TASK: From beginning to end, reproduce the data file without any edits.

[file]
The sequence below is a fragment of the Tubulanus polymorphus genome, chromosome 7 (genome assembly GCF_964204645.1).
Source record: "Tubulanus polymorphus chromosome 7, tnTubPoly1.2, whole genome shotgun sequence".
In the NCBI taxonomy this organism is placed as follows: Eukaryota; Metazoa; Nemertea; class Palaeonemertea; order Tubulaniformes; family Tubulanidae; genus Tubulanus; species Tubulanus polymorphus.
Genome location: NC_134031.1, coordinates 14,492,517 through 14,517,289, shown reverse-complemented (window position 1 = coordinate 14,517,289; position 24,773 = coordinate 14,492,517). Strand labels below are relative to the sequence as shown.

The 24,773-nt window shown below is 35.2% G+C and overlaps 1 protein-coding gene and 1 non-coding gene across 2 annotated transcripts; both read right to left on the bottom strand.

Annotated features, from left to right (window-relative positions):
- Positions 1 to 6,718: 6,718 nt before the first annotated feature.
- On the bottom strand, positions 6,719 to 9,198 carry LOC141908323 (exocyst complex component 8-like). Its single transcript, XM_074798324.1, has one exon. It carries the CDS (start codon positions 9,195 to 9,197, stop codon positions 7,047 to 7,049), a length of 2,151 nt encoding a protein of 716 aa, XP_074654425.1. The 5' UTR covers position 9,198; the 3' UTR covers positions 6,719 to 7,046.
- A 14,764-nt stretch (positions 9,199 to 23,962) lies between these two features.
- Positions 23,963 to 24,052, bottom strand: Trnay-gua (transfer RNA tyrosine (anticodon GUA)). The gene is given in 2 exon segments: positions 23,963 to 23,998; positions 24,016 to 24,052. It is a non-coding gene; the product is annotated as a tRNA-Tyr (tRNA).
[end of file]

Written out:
The sequence below is a fragment of the Tubulanus polymorphus genome, chromosome 7 (genome assembly GCF_964204645.1).
Source record: "Tubulanus polymorphus chromosome 7, tnTubPoly1.2, whole genome shotgun sequence".
In the NCBI taxonomy this organism is placed as follows: Eukaryota; Metazoa; Nemertea; class Palaeonemertea; order Tubulaniformes; family Tubulanidae; genus Tubulanus; species Tubulanus polymorphus.
Genome location: NC_134031.1, coordinates 14,492,517 through 14,517,289, shown reverse-complemented (window position 1 = coordinate 14,517,289; position 24,773 = coordinate 14,492,517). Strand labels below are relative to the sequence as shown.

The 24,773-nt window shown below is 35.2% G+C and overlaps 1 protein-coding gene and 1 non-coding gene across 2 annotated transcripts; both read right to left on the bottom strand.

Annotated features, from left to right (window-relative positions):
- Positions 1 to 6,718: 6,718 nt before the first annotated feature.
- On the bottom strand, positions 6,719 to 9,198 carry LOC141908323 (exocyst complex component 8-like). Its single transcript, XM_074798324.1, has one exon. It carries the CDS (start codon positions 9,195 to 9,197, stop codon positions 7,047 to 7,049), a length of 2,151 nt encoding a protein of 716 aa, XP_074654425.1. The 5' UTR covers position 9,198; the 3' UTR covers positions 6,719 to 7,046.
- A 14,764-nt stretch (positions 9,199 to 23,962) lies between these two features.
- Positions 23,963 to 24,052, bottom strand: Trnay-gua (transfer RNA tyrosine (anticodon GUA)). The gene is given in 2 exon segments: positions 23,963 to 23,998; positions 24,016 to 24,052. It is a non-coding gene; the product is annotated as a tRNA-Tyr (tRNA).